A Factory In North Carolina Treats Its Water For A Second Act
As a part of Cummins’ goals to reduce water use, the company installed a new water filtration system in its Rocky Mount Engine Plant in North Carolina.
The new system uses multiple technologies including hydroponics — using plants as a filter — to treat millions of gallons of industrial water so it can be returned to the facility for “a second act,” which means non-potable use.
Cummins reports that a similar system is already in place at their Jamestown Engine Plant in western New York. Both plants expect to cut city water use by a third, or 25 million gallons a year.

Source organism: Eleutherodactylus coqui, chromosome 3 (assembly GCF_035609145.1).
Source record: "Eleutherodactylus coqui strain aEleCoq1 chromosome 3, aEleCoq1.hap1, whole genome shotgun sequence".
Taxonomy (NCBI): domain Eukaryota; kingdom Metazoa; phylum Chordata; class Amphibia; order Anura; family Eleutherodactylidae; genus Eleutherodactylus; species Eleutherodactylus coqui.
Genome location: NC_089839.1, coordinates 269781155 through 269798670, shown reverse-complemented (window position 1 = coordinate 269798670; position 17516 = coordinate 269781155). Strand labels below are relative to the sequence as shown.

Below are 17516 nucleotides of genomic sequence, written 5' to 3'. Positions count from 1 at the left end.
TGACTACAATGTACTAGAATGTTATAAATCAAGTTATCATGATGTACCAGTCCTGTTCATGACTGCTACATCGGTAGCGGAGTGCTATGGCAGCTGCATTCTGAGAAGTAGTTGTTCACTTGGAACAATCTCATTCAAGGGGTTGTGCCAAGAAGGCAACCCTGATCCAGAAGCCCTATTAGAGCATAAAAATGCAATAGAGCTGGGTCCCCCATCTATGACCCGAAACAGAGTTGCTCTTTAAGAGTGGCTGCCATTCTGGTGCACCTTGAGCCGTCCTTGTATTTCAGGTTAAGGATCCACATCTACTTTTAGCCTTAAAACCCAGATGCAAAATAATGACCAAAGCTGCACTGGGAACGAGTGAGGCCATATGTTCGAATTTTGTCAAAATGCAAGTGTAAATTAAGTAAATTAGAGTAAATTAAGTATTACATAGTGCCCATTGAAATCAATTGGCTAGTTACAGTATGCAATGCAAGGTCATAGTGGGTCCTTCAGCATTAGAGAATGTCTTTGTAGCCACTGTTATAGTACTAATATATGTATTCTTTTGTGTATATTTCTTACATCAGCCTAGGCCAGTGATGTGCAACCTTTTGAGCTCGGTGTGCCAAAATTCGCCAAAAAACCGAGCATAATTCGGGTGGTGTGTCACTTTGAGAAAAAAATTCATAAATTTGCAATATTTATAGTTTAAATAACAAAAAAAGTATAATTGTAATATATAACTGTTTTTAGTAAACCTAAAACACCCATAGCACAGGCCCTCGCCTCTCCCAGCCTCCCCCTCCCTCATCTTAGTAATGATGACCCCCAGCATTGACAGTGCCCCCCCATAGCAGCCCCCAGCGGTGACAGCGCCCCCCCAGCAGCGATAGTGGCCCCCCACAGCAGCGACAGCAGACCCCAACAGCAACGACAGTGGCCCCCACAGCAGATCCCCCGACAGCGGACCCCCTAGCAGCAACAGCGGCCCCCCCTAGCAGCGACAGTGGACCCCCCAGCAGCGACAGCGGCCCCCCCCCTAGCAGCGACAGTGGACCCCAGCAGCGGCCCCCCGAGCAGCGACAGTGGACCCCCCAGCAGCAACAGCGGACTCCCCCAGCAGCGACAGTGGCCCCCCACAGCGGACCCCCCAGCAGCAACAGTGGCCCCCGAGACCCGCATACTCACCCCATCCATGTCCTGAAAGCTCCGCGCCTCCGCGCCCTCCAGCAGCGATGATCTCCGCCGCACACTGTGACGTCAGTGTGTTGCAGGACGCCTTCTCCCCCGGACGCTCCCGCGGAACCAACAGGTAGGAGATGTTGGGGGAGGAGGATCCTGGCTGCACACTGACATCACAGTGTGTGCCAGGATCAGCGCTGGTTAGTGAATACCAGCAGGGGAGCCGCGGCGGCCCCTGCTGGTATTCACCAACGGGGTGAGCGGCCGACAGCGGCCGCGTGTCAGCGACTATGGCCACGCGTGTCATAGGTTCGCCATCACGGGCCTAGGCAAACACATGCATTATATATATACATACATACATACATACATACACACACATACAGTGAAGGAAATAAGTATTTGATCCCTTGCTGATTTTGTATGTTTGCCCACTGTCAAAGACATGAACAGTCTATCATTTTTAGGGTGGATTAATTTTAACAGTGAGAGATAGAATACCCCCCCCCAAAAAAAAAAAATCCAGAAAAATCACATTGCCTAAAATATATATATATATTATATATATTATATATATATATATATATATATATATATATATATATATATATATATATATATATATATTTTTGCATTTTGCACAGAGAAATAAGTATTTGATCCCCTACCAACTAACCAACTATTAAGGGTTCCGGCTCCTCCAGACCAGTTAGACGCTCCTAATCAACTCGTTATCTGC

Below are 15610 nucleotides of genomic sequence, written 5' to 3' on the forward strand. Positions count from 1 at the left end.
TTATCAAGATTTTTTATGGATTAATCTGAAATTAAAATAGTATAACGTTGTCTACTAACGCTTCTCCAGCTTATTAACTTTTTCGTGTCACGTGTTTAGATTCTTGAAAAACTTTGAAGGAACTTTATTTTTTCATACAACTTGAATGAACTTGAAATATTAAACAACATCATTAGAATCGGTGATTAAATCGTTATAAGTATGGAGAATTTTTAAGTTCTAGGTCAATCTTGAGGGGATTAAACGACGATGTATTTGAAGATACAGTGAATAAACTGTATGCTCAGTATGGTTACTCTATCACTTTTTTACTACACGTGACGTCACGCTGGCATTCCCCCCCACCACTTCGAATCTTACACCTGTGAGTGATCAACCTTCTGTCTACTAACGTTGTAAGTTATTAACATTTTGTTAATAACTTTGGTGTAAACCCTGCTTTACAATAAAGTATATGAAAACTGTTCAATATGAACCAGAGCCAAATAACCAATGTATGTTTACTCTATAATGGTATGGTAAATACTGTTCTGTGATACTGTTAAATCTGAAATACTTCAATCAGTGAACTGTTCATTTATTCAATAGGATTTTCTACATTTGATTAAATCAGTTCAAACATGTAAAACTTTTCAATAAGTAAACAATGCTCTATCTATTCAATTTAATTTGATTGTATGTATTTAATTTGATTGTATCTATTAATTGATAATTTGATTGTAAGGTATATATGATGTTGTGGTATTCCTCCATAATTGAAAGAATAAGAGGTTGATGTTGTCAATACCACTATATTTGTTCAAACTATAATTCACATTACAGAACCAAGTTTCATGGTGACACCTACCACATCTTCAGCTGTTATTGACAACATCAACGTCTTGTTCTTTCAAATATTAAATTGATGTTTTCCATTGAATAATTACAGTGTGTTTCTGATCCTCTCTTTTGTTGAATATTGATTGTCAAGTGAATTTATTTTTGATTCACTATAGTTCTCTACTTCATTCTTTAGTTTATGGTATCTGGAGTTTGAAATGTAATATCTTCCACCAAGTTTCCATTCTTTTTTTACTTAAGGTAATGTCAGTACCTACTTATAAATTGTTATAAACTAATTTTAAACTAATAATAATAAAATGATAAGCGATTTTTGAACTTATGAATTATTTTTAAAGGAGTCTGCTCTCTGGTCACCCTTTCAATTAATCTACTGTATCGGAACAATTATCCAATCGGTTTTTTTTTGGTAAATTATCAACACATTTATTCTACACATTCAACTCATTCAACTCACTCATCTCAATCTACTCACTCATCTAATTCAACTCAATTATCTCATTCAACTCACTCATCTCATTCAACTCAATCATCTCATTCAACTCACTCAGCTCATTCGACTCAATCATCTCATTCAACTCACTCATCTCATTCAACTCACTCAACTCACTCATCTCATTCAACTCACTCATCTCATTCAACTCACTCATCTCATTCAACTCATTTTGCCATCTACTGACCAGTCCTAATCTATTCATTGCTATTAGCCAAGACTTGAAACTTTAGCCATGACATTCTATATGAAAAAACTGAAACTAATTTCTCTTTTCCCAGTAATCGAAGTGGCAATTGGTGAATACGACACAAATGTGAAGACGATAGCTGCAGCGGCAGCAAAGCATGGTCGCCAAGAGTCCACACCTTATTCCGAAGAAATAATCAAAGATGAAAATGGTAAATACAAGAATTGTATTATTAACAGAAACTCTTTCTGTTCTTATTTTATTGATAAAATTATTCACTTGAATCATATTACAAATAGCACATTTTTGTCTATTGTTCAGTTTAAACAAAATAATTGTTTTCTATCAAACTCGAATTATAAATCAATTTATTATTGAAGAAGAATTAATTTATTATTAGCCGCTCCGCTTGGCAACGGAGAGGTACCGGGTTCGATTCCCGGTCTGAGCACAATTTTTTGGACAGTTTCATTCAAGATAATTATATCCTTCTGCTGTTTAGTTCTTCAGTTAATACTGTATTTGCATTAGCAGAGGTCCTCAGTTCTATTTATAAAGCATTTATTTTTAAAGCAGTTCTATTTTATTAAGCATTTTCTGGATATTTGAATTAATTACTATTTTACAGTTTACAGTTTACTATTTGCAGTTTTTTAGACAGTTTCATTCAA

“The projects will likely play an important role in reaching the goals established in PLANET 2050, Cummins’ environmental sustainability strategy to reduce the company’s impact on the climate and other environmental challenges. The strategy calls for reducing absolute water consumption in facilities and operations companywide 30% by 2030 or more than 200 million gallons annually.”
The water-filtering system installed at Rocky Mount uses anaerobic and aerobic treatment, in which microorganisms break down organic material. Hydroponics provides an additional treatment that includes membrane filtration to remove fine solids.
No less important will be the opportunity for the plant to host school tours where students can get a hands-on education on the importance of clean water.
Nikola uses his background in electrical engineering to break down complex sustainability topics for GreenCitizen’s readers. He is a firm believer in environmental conservation, which he practices daily through recycling and home-grown food. He enjoys hiking, engaging in white-water sports, and collecting pocket knives.